Writer: Michael Fleisher
Artists: Jim Aparo, Ernie Chua, Frank Thorne, Mike DeCarlo, and Pablo Marcos
Rating: Nine of Ten Stars
"Wrath of Spectre" collects all thirteen tales of DC Comics' Wrath of God on Earth--the Spectre, a being who rose in place of hardboiled police detective Jim Corrigan after he was murdered by gangsters. This restless spirit takes Jim Corrigan's form until it comes across criminals so violent and evil that there is no waiting for earthly justice to deal with them. Then Corrigan melts away and the terrifying figure of the Spectre brings strange and painful ends to the evil-doers... such as melting them like candle wax, turning them to wood and cutting them to pieces at a sawmill, or causing the emblem of a terrorist group to animate and kill its members.
Although several writer/artist teams have come close to matching the wildness and weirdness of the Fleisher/Aparo stories (Aparo pencilled, inked, or handled the full art chores on all of the stories), none have quite succeeded. The team of John Ostrander and Tom Mandrake came close during an extended run on the character in the 1990s, and their Spectre more or less picked up where Fleisher and Aparo left off. (I will probably review that Spectre series at some point in this space.)
In "Wrath of the Spectre", each tale sees the grim ghost of vengeance going after particularly violent and heinous criminals. Each story sees one or more villains commit a crime that they go out of their way to make unneccesarily violent. By the end of the tale, the Spectre visits a gory and hideous revenge upon the evil-doers, sometimes reflective of their crimes, sometimes just bizarre and violent. As the stories unfold, a young woman named Gwen Sterling and a tabloid reporter named Earl Crawford become tangled up in the Spectre's otherworldly mission of vengeance, bringing a view on the Spectre from a normal person's perspective to the story. Gwen Sterling in particular lends some interesting twists to the story, as the bond she forges with Jim Corrigan leads him to long once again to be a living human being.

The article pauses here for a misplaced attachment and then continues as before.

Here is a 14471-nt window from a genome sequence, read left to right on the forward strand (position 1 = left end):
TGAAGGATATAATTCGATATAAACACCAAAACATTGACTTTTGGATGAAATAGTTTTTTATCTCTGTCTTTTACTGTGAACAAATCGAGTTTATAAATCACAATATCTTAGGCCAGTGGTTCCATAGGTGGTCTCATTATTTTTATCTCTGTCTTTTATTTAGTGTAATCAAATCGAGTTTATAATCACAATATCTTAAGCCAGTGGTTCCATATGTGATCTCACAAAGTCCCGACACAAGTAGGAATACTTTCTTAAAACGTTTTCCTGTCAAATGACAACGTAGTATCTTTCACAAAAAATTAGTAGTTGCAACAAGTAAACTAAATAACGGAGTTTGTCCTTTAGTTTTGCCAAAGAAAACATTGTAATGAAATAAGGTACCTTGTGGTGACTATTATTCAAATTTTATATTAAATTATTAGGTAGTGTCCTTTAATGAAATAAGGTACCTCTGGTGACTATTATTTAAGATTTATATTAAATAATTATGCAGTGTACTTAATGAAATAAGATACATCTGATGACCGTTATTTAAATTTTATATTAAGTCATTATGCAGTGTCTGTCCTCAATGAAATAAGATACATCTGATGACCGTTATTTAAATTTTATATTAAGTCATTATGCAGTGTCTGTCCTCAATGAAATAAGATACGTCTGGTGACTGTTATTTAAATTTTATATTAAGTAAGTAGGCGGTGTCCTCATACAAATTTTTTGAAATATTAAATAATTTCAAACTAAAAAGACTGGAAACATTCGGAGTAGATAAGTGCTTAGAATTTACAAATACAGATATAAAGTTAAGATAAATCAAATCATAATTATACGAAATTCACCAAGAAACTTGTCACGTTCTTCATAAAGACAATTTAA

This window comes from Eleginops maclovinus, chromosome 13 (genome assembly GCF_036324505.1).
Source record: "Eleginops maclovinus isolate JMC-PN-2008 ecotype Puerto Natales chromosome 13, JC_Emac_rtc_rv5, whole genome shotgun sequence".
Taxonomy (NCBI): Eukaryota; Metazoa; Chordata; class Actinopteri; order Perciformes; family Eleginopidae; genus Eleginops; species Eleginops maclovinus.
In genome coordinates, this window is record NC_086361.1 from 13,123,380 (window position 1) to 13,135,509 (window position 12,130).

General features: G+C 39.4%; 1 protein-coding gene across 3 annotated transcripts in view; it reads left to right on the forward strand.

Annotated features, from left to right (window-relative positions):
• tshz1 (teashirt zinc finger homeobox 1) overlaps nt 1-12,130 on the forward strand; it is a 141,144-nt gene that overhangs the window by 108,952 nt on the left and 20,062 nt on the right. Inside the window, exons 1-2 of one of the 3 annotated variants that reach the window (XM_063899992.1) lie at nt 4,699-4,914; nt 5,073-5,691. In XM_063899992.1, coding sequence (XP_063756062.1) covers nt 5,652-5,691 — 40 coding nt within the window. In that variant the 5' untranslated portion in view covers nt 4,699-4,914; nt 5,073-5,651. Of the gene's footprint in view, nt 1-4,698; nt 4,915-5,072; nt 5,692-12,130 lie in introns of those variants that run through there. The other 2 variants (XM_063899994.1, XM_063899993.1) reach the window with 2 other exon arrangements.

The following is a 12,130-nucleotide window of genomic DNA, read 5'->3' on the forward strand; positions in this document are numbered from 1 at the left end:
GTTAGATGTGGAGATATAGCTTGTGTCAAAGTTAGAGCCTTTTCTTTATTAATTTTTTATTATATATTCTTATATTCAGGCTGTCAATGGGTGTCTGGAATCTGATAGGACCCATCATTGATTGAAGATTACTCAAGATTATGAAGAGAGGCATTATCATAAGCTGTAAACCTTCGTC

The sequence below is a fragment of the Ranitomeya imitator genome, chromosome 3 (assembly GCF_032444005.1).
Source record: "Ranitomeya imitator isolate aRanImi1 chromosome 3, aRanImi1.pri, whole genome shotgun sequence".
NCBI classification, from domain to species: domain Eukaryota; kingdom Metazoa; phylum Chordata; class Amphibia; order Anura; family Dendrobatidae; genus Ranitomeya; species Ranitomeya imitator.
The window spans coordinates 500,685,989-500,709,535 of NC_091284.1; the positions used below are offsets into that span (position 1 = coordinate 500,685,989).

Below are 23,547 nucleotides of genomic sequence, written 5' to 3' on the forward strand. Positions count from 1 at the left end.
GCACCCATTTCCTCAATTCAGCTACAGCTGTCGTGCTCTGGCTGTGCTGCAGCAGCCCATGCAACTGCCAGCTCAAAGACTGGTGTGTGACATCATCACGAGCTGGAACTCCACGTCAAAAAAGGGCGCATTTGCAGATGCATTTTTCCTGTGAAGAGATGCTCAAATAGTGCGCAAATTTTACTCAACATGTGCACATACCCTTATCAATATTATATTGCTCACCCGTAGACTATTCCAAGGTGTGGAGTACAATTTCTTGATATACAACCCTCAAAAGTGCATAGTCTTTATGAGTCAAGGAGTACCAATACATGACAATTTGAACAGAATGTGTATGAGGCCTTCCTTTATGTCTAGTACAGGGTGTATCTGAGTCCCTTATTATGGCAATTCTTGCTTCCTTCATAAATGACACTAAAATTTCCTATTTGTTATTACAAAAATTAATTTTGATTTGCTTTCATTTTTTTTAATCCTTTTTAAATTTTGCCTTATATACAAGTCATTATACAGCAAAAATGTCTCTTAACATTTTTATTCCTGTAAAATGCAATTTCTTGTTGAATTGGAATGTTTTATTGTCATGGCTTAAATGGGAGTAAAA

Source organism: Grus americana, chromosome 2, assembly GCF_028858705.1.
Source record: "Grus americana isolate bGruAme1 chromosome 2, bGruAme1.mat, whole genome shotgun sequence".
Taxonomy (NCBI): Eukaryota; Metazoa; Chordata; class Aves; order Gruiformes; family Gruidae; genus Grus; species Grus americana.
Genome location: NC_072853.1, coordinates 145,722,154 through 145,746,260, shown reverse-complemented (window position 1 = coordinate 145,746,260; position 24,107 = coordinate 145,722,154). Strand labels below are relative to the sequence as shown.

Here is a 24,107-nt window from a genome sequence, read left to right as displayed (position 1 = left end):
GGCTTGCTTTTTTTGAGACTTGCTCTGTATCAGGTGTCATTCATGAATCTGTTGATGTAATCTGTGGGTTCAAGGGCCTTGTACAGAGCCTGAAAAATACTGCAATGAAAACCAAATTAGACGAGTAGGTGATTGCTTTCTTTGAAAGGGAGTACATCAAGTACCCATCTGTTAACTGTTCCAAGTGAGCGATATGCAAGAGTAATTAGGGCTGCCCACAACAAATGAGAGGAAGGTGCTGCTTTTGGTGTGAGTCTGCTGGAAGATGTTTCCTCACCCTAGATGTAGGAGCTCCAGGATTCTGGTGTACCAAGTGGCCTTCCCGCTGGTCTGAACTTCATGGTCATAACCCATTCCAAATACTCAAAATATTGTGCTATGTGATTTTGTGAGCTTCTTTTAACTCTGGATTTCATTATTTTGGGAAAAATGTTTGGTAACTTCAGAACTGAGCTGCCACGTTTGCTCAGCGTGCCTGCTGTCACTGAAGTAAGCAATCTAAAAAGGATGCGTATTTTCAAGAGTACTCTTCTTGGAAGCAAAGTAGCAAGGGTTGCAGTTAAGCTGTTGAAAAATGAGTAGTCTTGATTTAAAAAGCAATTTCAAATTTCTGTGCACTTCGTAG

The thirteen Fleisher/Aparo tales (funny number that, given the supernatural subject matter) are among some of the very best American comics created. Like all classics, these stories have a timeless quality to them, and they are well worth a look by anyone who loves comics... and who needs to be reminded that there ARE good non-superhero comics that have been published by American companies.
(As I post this review, "Wrath of the Spectre" is out of print. But here's hoping DC Comics will bring back this excellent group of horror comics.)
For more October monsters and horror,
visit Terror Titans and Shades of Gray!